4. […] Water covers more than 70% of Earth’s surface but less than 2% of it is available as freshwater. Many of the driest regions of our planet are close to the sea but irrigating fields with seawater – even if diluted – leads to build-up of salt in the soil to levels toxic to all common food crops. Current desalination technologies, such as membrane-based reverse osmosis, are successfully used in large-scale desalination plants, but they are expensive and energy inefficient.Our multi-disciplinary EPSRC-funded project takes a synthetic biology approach to the development of an innovative desalination technology based on biological processes. We are a team of biologists and engineers from the Universities of Glasgow, Sheffield, Newcastle, Robert Gordon University at Aberdeen and Imperial College London, led by Dr. Anna Amtmann from Glasgow University.Our idea is solar energy-fuelled desalination – with a twist. Instead of using solar panels we intend to let photosynthetic microorganisms desalinate the sea water. Cyanobacteria are ideal candidates, and we are currently working with two strains that are naturally able to adapt to a wide range of salt concentrations from fresh to sea water.In principle, salt is toxic to all living cells, which is why most living systems have developed means to actively export sodium. In some cyanobacteria species that grow to very high densities, this ability means they actually form a low-salt reservoir within their saline environment.We intend to use this low-salt reservoir as ion exchanger to extract the salt from the surrounding seawater. We aim to engineer cyanobacteria so we can switch off the endogenous salt export mechanism towards the end of their growth cycle, and activate a synthetic intracellular sodium accumulation unit. This synthetic unit will be assembled from membrane transport proteins evolved by different organisms to import sodium and chloride ions.Our team’s engineers are developing techniques to manipulate the surface properties of the cyanobacteria and effectively separate the ‘salty’ cells from the desalinated water before they die, preventing release of the accumulated salt back into the ‘fresh’ water.The final stage of the project will be to build a model version of the actual plant that could house our photosynthesis-driven bio-desalination process.  […]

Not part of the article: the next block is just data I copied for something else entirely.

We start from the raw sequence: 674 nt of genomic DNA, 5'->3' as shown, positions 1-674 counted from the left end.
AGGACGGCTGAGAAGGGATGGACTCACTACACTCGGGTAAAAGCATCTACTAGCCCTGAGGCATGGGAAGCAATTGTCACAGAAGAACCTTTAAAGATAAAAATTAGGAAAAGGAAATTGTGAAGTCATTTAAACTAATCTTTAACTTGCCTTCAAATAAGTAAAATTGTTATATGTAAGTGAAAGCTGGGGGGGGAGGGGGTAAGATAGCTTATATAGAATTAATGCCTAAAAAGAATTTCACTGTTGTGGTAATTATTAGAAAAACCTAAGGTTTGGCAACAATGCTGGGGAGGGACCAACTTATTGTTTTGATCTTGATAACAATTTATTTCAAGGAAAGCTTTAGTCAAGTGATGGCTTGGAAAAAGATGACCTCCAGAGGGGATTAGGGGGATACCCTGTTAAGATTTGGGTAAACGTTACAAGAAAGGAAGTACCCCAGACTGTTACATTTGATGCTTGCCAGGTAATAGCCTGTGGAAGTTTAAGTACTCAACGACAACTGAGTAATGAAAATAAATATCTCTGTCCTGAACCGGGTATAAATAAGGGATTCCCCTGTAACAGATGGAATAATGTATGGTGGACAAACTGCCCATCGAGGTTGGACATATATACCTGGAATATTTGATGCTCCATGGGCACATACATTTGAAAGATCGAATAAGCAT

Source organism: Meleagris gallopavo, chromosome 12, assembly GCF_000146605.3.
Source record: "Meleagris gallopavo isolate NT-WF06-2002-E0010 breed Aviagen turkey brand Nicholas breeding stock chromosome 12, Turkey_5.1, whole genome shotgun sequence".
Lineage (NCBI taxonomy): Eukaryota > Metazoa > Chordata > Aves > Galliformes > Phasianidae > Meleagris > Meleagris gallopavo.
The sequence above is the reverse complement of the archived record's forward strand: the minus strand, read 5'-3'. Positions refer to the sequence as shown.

5. Charis Cook says:

    Hi Jeyannathann, thanks for your comment! These are all good questions. As this work is around four years in, the answers are either not yet answered or not yet released. Regarding the energy usage, I’m sure that is a key question Annegret and her colleagues are hoping to answer with the model-scale plant they intend to build. Keep an eye out for papers and/or patents!

Leave a Reply


Welcome , today is Thursday, October 23, 2014